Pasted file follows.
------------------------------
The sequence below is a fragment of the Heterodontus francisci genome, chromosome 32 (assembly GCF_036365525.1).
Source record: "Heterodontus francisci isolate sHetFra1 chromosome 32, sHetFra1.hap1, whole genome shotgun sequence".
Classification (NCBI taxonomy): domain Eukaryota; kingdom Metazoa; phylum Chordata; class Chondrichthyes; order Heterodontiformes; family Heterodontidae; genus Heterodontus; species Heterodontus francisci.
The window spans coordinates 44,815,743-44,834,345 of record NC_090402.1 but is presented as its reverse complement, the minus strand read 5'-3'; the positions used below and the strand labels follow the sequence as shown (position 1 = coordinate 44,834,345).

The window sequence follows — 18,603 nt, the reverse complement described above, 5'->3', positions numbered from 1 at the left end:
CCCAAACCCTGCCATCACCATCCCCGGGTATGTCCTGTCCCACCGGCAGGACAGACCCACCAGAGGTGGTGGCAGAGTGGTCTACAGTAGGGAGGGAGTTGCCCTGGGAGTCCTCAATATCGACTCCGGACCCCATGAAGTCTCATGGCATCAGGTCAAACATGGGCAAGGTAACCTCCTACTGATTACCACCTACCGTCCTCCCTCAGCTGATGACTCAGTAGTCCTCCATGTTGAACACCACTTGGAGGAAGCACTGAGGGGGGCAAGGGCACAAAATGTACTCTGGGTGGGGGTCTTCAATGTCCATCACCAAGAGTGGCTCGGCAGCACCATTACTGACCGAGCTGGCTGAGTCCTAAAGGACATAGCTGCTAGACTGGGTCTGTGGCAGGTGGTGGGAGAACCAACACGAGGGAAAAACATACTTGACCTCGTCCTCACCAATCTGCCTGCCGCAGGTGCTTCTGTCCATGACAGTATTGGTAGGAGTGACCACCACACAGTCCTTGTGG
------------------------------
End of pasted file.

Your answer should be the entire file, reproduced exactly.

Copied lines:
The sequence below is a fragment of the Heterodontus francisci genome, chromosome 32 (assembly GCF_036365525.1).
Source record: "Heterodontus francisci isolate sHetFra1 chromosome 32, sHetFra1.hap1, whole genome shotgun sequence".
Classification (NCBI taxonomy): domain Eukaryota; kingdom Metazoa; phylum Chordata; class Chondrichthyes; order Heterodontiformes; family Heterodontidae; genus Heterodontus; species Heterodontus francisci.
The window spans coordinates 44,815,743-44,834,345 of record NC_090402.1 but is presented as its reverse complement, the minus strand read 5'-3'; the positions used below and the strand labels follow the sequence as shown (position 1 = coordinate 44,834,345).

The window sequence follows — 18,603 nt, the reverse complement described above, 5'->3', positions numbered from 1 at the left end:
CCCAAACCCTGCCATCACCATCCCCGGGTATGTCCTGTCCCACCGGCAGGACAGACCCACCAGAGGTGGTGGCAGAGTGGTCTACAGTAGGGAGGGAGTTGCCCTGGGAGTCCTCAATATCGACTCCGGACCCCATGAAGTCTCATGGCATCAGGTCAAACATGGGCAAGGTAACCTCCTACTGATTACCACCTACCGTCCTCCCTCAGCTGATGACTCAGTAGTCCTCCATGTTGAACACCACTTGGAGGAAGCACTGAGGGGGGCAAGGGCACAAAATGTACTCTGGGTGGGGGTCTTCAATGTCCATCACCAAGAGTGGCTCGGCAGCACCATTACTGACCGAGCTGGCTGAGTCCTAAAGGACATAGCTGCTAGACTGGGTCTGTGGCAGGTGGTGGGAGAACCAACACGAGGGAAAAACATACTTGACCTCGTCCTCACCAATCTGCCTGCCGCAGGTGCTTCTGTCCATGACAGTATTGGTAGGAGTGACCACCACACAGTCCTTGTGG